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Good morning. We have an exclusive story today from London on Michelle Mone, the Conservative peer at the centre of a scandal relating to the sale of allegedly faulty personal protective equipment during the Covid-19 pandemic.
About £75mn of assets linked to Mone and her husband have been frozen or restrained by court order as the pair face a National Crime Agency investigation into alleged PPE fraud.
The court order seen by the Financial Times covers assets including a six-bedroom Belgravia townhouse, a country estate on the Isle of Man and 15 accounts at Coutts, C Hoare & Co and Goldman Sachs International.
The December restraint order blocks Mone and her Isle of Man-based financier husband, Douglas Barrowman, from selling some of the assets and places restrictions on others.
The order was consented to by Mone and Barrowman and followed an application by the Crown Prosecution Service under the Proceeds of Crime Act. The CPS acts in court on cases investigated by other agencies. Here are more details on the case.
And here’s what I’m keeping tabs on today and over the weekend:
Economic data: France and Germany release their monthly consumer confidence surveys today.
ICJ genocide case: The Hague court is expected to give a preliminary ruling today on South Africa’s case against Israel’s actions in Gaza under the 1948 Genocide Convention. The treaty was a response to the Holocaust, whose victims are being commemorated tomorrow as part of Holocaust Memorial day.
Macron in India: The French president meets Prime Minister Narendra Modi on the 75th annual Republic Day in India. Financial markets are closed in the country today.
Companies: Paragon Banking Group and WHSmith have trading updates today, while American Express and Colgate-Palmolive report fourth-quarter results.
Finland election: Voters in the Nordic nation pick their country’s next president on Sunday. The favourite to win is former prime minister Alex Stubb, who told the FT this week that his country did not fear Russia.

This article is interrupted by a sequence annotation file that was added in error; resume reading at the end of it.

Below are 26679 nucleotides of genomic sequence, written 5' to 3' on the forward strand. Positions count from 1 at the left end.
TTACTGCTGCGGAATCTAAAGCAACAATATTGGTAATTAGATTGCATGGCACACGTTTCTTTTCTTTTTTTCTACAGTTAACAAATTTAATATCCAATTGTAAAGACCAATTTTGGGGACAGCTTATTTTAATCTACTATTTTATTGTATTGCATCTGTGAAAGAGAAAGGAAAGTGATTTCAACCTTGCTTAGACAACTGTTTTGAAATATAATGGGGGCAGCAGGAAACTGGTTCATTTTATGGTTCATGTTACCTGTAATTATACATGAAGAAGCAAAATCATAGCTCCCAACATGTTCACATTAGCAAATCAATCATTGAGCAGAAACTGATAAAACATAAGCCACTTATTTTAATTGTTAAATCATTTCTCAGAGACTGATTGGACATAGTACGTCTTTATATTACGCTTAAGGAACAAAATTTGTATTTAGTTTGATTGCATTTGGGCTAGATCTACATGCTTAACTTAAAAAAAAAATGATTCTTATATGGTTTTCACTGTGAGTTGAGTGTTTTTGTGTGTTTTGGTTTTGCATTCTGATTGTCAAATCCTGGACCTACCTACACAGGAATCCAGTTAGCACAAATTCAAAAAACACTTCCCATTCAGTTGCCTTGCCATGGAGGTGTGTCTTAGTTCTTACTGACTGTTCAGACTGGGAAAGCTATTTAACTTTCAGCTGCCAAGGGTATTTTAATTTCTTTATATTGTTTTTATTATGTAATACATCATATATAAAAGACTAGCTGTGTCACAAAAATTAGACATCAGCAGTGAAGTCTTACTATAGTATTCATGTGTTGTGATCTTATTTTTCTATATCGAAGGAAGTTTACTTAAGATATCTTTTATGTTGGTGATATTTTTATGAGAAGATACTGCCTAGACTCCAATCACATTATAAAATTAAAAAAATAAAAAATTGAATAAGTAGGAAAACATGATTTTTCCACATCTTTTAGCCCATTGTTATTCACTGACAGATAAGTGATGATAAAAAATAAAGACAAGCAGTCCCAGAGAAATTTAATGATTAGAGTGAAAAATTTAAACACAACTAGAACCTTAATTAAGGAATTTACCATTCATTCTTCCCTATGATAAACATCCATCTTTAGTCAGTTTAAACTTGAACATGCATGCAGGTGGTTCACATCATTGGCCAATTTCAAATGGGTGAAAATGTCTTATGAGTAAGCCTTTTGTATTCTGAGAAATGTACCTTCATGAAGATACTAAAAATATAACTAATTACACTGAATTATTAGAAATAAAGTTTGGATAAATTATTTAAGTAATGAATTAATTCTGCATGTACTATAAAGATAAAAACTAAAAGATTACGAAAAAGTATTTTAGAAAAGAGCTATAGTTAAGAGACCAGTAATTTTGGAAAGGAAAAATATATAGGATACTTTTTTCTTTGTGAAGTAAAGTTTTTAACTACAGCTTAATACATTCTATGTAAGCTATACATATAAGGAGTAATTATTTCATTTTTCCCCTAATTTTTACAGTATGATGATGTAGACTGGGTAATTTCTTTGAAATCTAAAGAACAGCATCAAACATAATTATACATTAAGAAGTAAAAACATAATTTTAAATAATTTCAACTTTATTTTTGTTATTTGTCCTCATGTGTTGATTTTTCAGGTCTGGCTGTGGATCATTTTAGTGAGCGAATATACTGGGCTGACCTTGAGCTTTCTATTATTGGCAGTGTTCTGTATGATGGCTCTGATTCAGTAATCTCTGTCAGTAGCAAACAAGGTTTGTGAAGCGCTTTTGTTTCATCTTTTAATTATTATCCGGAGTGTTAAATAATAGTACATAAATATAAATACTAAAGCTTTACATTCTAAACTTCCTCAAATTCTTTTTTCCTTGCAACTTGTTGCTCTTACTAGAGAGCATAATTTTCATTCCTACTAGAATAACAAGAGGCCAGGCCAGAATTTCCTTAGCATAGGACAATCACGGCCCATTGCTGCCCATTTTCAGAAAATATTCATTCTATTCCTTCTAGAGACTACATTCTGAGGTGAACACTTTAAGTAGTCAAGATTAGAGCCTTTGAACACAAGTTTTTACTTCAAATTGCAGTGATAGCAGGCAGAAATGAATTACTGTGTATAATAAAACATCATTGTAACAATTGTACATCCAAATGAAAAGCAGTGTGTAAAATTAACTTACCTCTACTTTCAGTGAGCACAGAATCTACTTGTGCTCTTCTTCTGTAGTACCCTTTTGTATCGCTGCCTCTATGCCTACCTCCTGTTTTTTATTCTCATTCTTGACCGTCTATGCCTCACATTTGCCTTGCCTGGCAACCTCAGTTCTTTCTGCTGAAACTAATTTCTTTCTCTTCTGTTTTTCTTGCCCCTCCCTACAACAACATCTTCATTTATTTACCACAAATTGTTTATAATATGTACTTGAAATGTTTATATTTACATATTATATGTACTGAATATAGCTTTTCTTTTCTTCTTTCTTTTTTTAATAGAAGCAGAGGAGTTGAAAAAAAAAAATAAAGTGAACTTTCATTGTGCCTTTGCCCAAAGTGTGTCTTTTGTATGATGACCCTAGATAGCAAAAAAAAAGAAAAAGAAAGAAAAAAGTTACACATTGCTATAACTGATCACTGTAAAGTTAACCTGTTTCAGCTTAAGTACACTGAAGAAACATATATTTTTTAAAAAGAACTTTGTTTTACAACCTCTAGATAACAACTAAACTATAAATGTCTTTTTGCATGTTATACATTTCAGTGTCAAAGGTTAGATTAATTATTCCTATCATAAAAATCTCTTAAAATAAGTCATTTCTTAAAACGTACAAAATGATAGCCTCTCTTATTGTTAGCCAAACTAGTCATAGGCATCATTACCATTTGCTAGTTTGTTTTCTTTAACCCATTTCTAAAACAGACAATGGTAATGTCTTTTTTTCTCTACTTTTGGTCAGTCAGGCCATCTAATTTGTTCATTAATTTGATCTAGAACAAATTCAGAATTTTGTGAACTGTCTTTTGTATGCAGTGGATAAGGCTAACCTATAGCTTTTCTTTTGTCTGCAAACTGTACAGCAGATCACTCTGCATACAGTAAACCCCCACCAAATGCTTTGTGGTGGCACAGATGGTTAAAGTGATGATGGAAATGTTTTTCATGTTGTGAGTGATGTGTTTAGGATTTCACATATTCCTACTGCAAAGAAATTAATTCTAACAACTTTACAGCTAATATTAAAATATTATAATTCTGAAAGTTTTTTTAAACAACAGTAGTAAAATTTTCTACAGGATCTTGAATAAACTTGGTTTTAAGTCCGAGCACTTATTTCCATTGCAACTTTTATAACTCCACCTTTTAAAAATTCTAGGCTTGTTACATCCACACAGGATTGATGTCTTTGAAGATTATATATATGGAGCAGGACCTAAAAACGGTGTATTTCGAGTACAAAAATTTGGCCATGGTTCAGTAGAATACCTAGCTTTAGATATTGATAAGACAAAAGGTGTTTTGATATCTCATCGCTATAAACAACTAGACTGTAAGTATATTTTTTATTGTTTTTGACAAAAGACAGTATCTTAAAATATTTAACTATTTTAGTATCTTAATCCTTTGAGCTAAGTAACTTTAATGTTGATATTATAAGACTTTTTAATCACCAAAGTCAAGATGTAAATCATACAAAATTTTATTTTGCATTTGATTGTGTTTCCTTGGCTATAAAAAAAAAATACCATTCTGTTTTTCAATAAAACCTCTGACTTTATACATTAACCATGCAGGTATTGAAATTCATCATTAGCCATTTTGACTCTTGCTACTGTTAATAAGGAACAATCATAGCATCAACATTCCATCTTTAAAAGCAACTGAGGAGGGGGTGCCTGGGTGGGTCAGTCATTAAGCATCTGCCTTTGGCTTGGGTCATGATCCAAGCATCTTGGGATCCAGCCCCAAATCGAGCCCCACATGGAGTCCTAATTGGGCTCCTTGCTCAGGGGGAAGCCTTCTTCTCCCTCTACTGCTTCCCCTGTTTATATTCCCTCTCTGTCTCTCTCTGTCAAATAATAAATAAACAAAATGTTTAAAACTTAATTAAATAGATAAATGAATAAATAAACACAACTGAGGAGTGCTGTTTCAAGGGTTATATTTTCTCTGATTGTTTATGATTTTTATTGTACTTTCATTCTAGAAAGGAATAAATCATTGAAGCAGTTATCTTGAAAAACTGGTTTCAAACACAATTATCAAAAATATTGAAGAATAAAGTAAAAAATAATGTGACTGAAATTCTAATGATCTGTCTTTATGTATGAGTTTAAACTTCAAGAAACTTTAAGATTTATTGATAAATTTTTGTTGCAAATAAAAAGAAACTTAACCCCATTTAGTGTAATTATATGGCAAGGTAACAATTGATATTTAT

How well did you keep up with the news this week? Take our quiz.
Five more top stories
1. Exclusive: Lightspeed Venture Partners is seeking to use a private equity-style structure to sell $1bn worth of start-up stakes and free up cash to return to investors. Lightspeed, which has $25bn in assets under management and has made early investments in Snap, Rubrik and Nest, approached investors about selling a portfolio of 10 holdings, according to people familiar with the matter. Read more on the move by one of Silicon Valley’s most prominent venture capital firms.
2. Exclusive: Bob Sternfels has failed to win the support of a majority of McKinsey’s senior partners in the second round of its leadership ballot, forcing him into a run-off against the head of its digital strategy business, Rodney Zemmel. Sternfels is seeking a second three-year term at the helm of the consulting firm. Stephen Foley has more details from New York.
More leadership moves: JPMorgan Chase chief Jamie Dimon has shuffled his leadership team and consolidated some of the bank’s businesses, grooming potential candidates who could eventually take over from him.
3. A Brazilian court has ordered iron ore producer Samarco along with its owners Vale and BHP to pay R$47.6bn ($9.7bn) in compensation for a dam collapse that triggered one of the country’s worst environmental catastrophes. The accident in November 2015 unleashed an avalanche of mud that killed 19 people, devastated surrounding villages and contaminated hundreds of kilometres of waterways. Here’s more on the ruling.